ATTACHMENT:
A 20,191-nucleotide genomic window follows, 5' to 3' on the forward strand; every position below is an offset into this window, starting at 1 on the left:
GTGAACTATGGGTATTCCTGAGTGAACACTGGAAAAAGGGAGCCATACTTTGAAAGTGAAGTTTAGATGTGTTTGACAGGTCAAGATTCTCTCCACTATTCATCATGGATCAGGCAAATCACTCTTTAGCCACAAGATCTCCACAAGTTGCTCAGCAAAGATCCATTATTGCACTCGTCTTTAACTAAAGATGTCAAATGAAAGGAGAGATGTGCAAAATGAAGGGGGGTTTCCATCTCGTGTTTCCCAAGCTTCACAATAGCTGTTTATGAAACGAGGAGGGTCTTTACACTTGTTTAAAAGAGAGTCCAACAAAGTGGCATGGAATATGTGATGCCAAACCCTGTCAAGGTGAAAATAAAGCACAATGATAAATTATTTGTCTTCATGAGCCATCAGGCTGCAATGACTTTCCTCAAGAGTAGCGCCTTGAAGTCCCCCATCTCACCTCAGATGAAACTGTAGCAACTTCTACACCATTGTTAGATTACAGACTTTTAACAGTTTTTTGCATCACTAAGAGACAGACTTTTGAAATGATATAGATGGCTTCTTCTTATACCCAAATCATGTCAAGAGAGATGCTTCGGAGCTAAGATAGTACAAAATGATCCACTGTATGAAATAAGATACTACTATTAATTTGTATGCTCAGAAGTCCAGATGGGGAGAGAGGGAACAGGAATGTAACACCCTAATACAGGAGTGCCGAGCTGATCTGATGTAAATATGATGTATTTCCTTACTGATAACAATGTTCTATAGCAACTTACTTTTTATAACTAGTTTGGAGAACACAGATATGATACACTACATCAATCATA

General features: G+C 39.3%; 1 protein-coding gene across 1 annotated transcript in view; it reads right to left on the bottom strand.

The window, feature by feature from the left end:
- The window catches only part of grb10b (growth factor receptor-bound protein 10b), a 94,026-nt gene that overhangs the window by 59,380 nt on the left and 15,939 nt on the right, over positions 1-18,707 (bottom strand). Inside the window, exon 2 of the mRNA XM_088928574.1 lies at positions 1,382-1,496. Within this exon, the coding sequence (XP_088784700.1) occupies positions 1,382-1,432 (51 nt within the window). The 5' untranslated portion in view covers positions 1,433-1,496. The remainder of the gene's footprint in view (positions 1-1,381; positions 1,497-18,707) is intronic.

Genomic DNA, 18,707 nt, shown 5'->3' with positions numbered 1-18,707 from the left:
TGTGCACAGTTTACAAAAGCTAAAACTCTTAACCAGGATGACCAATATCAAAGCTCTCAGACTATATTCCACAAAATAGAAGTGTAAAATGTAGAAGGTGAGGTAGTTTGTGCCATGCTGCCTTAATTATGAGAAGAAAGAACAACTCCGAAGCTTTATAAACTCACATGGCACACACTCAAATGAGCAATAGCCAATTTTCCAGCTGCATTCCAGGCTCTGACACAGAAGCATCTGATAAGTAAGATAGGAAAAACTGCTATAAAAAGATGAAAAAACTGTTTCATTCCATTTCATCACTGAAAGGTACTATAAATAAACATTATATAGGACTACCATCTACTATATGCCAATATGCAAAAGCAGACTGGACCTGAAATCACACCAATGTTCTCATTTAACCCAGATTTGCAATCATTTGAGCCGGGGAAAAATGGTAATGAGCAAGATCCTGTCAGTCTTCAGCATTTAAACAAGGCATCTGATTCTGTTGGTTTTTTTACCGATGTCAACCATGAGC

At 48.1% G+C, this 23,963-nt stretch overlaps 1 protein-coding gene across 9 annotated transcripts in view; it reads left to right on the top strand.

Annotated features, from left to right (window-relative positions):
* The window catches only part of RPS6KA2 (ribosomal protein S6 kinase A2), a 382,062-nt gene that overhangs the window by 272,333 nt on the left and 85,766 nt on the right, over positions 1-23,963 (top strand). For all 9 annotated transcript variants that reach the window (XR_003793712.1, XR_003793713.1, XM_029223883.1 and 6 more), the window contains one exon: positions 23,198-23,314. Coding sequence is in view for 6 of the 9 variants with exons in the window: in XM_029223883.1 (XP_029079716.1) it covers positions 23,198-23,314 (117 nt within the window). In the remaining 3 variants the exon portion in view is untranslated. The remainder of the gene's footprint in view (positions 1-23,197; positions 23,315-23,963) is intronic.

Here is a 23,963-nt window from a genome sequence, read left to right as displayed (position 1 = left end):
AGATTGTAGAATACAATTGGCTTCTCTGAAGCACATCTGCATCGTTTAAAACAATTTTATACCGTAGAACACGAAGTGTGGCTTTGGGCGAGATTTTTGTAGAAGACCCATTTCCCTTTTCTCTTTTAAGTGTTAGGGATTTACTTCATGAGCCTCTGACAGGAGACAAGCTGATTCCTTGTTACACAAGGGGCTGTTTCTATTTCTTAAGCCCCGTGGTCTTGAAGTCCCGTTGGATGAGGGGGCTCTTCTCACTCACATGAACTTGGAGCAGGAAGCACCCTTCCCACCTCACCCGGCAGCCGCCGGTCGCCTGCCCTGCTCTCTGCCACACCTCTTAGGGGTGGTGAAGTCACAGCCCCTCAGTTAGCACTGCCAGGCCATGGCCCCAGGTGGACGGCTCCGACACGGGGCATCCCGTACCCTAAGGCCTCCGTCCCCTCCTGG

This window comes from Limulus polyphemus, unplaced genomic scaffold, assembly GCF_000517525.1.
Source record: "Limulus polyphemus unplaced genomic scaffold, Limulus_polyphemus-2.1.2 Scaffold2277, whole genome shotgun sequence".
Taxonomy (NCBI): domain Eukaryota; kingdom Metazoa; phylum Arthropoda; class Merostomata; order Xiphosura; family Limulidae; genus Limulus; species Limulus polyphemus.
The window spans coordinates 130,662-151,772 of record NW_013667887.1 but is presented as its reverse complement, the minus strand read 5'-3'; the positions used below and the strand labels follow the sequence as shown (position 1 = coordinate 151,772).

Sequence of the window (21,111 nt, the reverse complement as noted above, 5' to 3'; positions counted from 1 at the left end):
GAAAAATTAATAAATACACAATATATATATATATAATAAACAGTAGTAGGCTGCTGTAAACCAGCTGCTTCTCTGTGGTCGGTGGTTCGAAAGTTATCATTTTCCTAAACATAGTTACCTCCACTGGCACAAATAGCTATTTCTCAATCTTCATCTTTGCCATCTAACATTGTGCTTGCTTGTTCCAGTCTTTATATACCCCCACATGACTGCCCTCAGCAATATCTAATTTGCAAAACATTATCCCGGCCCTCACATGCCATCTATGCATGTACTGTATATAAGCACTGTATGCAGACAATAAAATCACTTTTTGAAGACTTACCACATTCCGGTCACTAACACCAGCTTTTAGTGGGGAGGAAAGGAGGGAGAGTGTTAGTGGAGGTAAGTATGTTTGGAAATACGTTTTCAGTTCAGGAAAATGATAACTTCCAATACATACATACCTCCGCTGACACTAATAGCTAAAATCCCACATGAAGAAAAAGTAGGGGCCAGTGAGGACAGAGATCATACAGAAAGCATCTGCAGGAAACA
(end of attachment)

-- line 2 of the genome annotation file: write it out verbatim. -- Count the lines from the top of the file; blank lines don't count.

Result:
GTGAACTATGGGTATTCCTGAGTGAACACTGGAAAAAGGGAGCCATACTTTGAAAGTGAAGTTTAGATGTGTTTGACAGGTCAAGATTCTCTCCACTATTCATCATGGATCAGGCAAATCACTCTTTAGCCACAAGATCTCCACAAGTTGCTCAGCAAAGATCCATTATTGCACTCGTCTTTAACTAAAGATGTCAAATGAAAGGAGAGATGTGCAAAATGAAGGGGGGTTTCCATCTCGTGTTTCCCAAGCTTCACAATAGCTGTTTATGAAACGAGGAGGGTCTTTACACTTGTTTAAAAGAGAGTCCAACAAAGTGGCATGGAATATGTGATGCCAAACCCTGTCAAGGTGAAAATAAAGCACAATGATAAATTATTTGTCTTCATGAGCCATCAGGCTGCAATGACTTTCCTCAAGAGTAGCGCCTTGAAGTCCCCCATCTCACCTCAGATGAAACTGTAGCAACTTCTACACCATTGTTAGATTACAGACTTTTAACAGTTTTTTGCATCACTAAGAGACAGACTTTTGAAATGATATAGATGGCTTCTTCTTATACCCAAATCATGTCAAGAGAGATGCTTCGGAGCTAAGATAGTACAAAATGATCCACTGTATGAAATAAGATACTACTATTAATTTGTATGCTCAGAAGTCCAGATGGGGAGAGAGGGAACAGGAATGTAACACCCTAATACAGGAGTGCCGAGCTGATCTGATGTAAATATGATGTATTTCCTTACTGATAACAATGTTCTATAGCAACTTACTTTTTATAACTAGTTTGGAGAACACAGATATGATACACTACATCAATCATA